The declining popularity of the Bharatiya Janata Party in Karnataka was brought out emphatically in the results of the March 7 elections to urban local bodies (ULBs) in the State; the party lost ground even in the traditional Sangh Parivar strongholds of Dakshina Kannada, Udipi, Bellary and Shimoga districts. Elections were held to city corporations, city municipal councils (CMCs), town municipal councils (TMCs) and town panchayats (TPs).
Only around 30 per cent of the State’s total electorate of around 35 million voters were eligible to vote in these elections. Even so, the results could not have come at a worse time for the party as Assembly elections are round the corner. However, former chief minister and senior BJP leader D.V. Sadananda Gowda refused to read too much into the results. He told Frontline that these “highly politicised elections” are not an indicator of how the State will vote in the Assembly elections. “In the 2007 ULB elections we secured the third place behind the Congress and the Janata Dal (Secular). But we won the 2008 elections,” he said and added: “Neither can these elections be seen as a referendum.”
Sadananda Gowda said the party should face the fact that the rank and file were “disappointed with the way the party handled the internal strife and compromised ideology in order to run the government”.
The Leader of the Opposition in the Assembly, Siddaramaiah, concurred with the view that “results cannot be a referendum on the BJP’s performance”. But he was quick to add that “it shows that the Congress is picking up speed at the right time”.
Chief Minister Jagadish Shettar also put up a brave face stating that the “ULB results were issued based and won’t have an effect on the Assembly polls”.
Of the 4,952 wards/seats where elections were held, the BJP won 906 wards and 21 ULBs as against 1,180 wards and 45 ULBs in 2007. In terms of wards, the Janata Dal (Secular) was the bigger loser, winning only 906 wards as against the 1,503 it held. It tasted victory only in 20 ULBs, down 34 from 2007.
The Congress won 1,960 wards (1,606 in 2007) and emerged the single largest party in 69 ULBs (33 in 2007). The Congress won 39.57 per cent of the wards/seats (32.67 per cent in 2007), and the BJP and the JD(S) each won 18.29 per cent of the wards. Of the two new entrants, the Karnataka Janata Paksha (KJP) headed by former BJP Chief Minister B.S. Yeddyurappa won 274 seats (and gained control over three TMCs and two TPs) and the BSR Congress launched by former Minister B. Sriramulu, a protégé of the Reddy brothers of Bellary, won 86 seats.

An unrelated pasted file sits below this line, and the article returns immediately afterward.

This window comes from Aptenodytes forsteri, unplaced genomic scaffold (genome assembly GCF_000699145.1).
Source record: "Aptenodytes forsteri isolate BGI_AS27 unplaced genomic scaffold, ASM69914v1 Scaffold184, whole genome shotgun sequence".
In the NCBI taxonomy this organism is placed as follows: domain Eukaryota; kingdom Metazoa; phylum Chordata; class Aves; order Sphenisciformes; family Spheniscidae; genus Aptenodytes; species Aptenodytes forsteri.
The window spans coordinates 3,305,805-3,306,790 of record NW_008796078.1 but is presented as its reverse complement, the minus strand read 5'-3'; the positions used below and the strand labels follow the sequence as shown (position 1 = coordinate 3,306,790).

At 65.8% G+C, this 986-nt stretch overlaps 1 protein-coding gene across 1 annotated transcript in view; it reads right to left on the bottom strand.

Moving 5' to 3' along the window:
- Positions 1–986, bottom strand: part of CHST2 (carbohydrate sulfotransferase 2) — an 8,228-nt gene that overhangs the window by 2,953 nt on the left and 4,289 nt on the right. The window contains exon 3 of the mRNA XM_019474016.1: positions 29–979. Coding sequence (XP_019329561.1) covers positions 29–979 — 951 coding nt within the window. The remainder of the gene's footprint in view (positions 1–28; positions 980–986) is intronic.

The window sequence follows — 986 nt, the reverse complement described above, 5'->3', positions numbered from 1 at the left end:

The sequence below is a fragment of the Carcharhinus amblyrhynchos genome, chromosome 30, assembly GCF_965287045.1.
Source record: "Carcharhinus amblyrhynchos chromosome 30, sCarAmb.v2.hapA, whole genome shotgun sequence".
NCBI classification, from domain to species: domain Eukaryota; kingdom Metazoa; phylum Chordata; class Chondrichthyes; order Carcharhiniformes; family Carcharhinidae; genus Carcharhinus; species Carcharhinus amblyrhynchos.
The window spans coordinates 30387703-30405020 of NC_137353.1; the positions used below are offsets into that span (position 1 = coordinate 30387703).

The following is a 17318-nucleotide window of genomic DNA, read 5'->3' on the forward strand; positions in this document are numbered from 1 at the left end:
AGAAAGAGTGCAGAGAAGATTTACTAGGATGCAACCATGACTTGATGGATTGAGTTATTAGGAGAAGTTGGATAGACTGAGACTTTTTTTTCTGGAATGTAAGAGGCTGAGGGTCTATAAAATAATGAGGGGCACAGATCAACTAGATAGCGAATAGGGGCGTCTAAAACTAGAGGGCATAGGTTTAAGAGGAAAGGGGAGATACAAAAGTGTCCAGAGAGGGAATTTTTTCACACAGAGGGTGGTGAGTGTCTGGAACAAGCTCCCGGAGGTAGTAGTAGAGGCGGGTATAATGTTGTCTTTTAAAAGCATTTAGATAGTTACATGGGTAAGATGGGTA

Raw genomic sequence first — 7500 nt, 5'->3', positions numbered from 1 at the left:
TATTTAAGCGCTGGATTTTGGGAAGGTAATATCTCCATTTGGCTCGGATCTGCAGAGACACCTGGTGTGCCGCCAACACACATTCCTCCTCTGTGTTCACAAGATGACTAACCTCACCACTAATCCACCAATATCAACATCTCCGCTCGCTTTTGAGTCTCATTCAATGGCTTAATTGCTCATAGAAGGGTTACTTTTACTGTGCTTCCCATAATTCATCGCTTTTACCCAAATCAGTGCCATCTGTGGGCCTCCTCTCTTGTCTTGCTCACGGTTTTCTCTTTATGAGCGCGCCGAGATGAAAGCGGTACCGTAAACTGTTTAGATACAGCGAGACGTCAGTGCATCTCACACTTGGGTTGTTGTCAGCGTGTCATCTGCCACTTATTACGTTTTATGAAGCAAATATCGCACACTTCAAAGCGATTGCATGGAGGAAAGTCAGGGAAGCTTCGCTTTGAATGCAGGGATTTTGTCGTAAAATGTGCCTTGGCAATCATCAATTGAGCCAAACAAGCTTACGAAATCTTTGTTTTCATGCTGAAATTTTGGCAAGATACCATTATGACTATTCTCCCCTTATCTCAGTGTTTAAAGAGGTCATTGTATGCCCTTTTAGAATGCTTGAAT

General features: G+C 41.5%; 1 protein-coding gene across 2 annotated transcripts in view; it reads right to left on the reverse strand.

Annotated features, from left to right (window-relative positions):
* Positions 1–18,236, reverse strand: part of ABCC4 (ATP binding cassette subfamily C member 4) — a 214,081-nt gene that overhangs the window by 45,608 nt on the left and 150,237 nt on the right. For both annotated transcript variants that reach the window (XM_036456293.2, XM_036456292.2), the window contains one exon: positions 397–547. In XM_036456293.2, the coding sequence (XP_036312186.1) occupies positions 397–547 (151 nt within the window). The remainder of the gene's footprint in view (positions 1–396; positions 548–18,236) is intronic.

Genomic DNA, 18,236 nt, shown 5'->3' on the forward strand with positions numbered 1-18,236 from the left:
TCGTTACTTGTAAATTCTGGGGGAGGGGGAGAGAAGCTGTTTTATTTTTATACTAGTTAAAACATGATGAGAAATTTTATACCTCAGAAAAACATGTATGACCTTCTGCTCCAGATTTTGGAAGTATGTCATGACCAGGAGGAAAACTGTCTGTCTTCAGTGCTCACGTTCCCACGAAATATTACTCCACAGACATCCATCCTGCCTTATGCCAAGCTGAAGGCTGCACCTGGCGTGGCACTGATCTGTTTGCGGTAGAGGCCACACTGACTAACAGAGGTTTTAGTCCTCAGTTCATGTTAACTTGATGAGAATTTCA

Independents, a vast majority of whom were contesting because they failed to get nominated by the main parties or because they had the money power to do so, won 778 seats. They will play a vital role in deciding who controls the four city corporations, 26 CMCs, 33 TMCs and 65 TPs where no party has the majority.
The BJP, which controlled the Davangere, Mangalore, Bellary and Hubli-Dharwad city corporations, lost the first three to the Congress and was one seat short of a simple majority in Hubli-Dharwad. The party, as also the BSR Congress, failed to win even a single seat in the Bellary City Corporation where the Congress took 26 seats, the JD(S) one, and Independents were elected to eight wards.
In the Belgaum Corporation, independents won all the seats. In Davanagere City Corporation the BJP managed to win just one ward, while the Congress bagged 36 seats. Fractured mandates were thrown up in Gulbarga City Corporation, where the Congress won 23 of the 55 seats and may cobble up an alliance, and also in Mysore City Corporation.
Indications are that the BJP’s votes suffered serious division in 21 districts because of the KJP and the BSR Congress. The division, however, benefited only the Congress. In the light of these results, the indications are that the two parties could have a pre-poll understanding in some districts for the Assembly election.
The JD(S) has also lost ground in its Old Mysore strongholds of Hassan, Ramanagaram, Bangalore Rural and Mandya. Party State president H.D. Kumaraswamy said the party faced a problem of multiple aspirants for many of the Assembly seats, a lack of funds and a shortage of time to prepare.
For the Congress, which won the Udupi CMC after 45 years and Mangalore City Corporation after 15 years, the success in the ULBs is at best a starting point for a revival. The party looks likely to garner the most number of seats in the Assembly elections only because the other parties are more unpopular. But it is already grappling with a long list of aspirants for the top job (Siddaramaiah, S.M. Krishna, M. Veerappa Moily, Mallikarjuna Kharge, N. Dharam Singh, R.V. Deshpande and G. Parameshwar to name a few). Ticket distribution could also pose a minefield for the Congress high command, with each seat seeing three or four aspirants for the ticket.